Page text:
There is a need not only to maintain batteries on the agenda, but to design a timely solution that demonstrates clear stewardship commitment by battery brands in particular. The rapid growth in battery use (small and large), the proliferation of consumer electronics and the dramatic growth of Internet of Things devices, all underscore the need for a national battery collection and recycling scheme.

At a time when numerous overseas countries have been running battery stewardship programs for more than a decade, it places Australia in the uncomfortably unique position of being exceptionally good at inaction and inferior policy development.

The upcoming Meeting of Environment Ministers should change that. It is time to enthusiastically decide to put in place a regulatory option that will enable the battery industry to implement a national battery recycling scheme without fear of being disadvantaged. Most importantly it should support creation of an environmentally sound battery recycling scheme that is free, accessible and widely promoted.

For more information visit the Australian Battery Recycling Initiative website.

For more information about Equilibrium’s stewardship and sustainability solutions contact John Gertsakis at:  john@equil.com.au  or mobile: 0409 422 089.

This story originally appeared on BEN Onliine/Inside Waste,
2 February 2018.

 

 

 

 

Electronics in a Circular Economy

Circular thinking and the concept of closing the loop is gaining considerable momentum in some sectors and industries

While not entirely new, there is growing interest, excitement and acknowledgement that a circular economy is key to achieving a sustainable future.

Australia’s first major conference on the circular economy – Powering the Change – is about to take place in South Australia and it promises to be an agenda-setting event. On November 15-17 in Adelaide, business, government and academia come together to collaborate and discuss how the circular economy can be, and is being, implemented.

Powering the Change … will help raise awareness, build knowledge and stimulate further action in our region. Participants wıll leave the conference armed with knowledge, networks and enthusiasm to make the case for and drive circular economy approaches and projects ın their organisation or jurisdiction.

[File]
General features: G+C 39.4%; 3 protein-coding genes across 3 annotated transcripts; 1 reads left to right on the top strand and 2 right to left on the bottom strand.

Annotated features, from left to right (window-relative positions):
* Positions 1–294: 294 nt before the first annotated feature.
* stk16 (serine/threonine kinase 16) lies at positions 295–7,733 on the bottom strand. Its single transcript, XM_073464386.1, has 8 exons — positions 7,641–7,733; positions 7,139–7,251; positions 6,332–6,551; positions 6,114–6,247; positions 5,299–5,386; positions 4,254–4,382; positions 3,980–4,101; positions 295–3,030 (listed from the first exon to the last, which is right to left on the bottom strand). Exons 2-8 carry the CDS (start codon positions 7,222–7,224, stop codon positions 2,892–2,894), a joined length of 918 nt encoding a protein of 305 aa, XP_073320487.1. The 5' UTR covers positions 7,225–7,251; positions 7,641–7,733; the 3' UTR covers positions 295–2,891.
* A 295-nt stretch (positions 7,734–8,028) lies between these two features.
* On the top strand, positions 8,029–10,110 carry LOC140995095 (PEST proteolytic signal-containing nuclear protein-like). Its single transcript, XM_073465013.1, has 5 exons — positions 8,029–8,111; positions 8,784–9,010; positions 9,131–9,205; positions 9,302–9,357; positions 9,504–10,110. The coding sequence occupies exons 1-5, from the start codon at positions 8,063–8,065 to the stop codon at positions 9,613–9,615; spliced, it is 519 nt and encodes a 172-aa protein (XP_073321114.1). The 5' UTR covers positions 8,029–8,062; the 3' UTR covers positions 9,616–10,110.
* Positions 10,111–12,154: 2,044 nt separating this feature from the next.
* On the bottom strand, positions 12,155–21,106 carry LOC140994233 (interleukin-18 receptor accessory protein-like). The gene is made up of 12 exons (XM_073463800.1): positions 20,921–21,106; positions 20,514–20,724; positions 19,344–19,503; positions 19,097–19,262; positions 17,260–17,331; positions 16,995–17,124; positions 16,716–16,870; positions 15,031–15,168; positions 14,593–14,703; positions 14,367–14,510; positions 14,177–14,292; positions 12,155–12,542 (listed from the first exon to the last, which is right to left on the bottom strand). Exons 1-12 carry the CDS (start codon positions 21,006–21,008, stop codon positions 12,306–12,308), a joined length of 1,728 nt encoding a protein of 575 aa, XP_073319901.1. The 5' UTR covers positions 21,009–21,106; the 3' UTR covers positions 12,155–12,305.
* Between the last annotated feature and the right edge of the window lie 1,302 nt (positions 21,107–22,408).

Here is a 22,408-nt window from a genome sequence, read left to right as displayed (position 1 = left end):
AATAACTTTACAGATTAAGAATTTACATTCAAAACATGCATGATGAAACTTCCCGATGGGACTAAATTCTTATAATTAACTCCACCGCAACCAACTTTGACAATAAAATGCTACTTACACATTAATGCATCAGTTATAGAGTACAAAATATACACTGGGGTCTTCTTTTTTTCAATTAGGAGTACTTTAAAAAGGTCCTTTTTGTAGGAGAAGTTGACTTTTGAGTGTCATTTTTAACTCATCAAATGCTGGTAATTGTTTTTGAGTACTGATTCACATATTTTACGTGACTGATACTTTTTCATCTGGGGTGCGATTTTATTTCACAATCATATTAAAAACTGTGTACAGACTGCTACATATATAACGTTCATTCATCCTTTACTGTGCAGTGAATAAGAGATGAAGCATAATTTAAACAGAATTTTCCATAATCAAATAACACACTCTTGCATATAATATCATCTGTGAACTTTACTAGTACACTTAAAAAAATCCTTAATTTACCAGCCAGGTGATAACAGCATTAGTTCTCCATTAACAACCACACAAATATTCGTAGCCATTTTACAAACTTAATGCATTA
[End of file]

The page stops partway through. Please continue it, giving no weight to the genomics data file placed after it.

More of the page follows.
The recognition of closed loop models and approaches by key organisations such as the European Commission, WRAP and the Ellen Macarthur Foundation, has elevated the importance of why society must extract maximum value from the materials and products we consume day in day out. The need to move well beyond the linear economy should be obvious, especially if we are to avoid devouring the future.

There is a strong and optimistic sense of what can be achieved if enthusiastic collaboration can conceive and drive the myriad of solutions that are required. Positive interventions are essential across sectors, industries and communities. There is no single player that can deliver a circular economy, but there are teams of champions who can demonstrate and shape truly circular outcomes.

The challenge for all of us is to go beyond the rhetoric of closed loops and execute real-world outcomes. Dressing-up yesterday’s recycling activities certainly isn’t circular (or sustainable), especially if it’s characterised by down-cycling with low-value outcomes. Effective implementation that embodies circular economy principles will be the ultimate measure of success.

Design and designers must also feature more widely in the circular economy toolbox. Many product-related impacts are determined at the design stage, and as a consequence, impacts can be replaced with product features that are restorative and regenerative; not just ameliorative and incremental.

The European Commission talks about the circular economy and its importance as a strategic imperative, not just a one-dimensional approach to waste management:

“To ensure sustainable growth for the EU we have to use our resources in a smarter, more sustainable way. It is clear that the linear model of economic growth we relied on in the past is no longer suited for the needs of today’s modern societies in a globalised world. We cannot build our future on a ‘take-make-dispose’ model. Many natural resources are finite, we must find an environmentally and economically sustainable way of using them. It is also in the economic interest of businesses to make the best possible use of their resources.”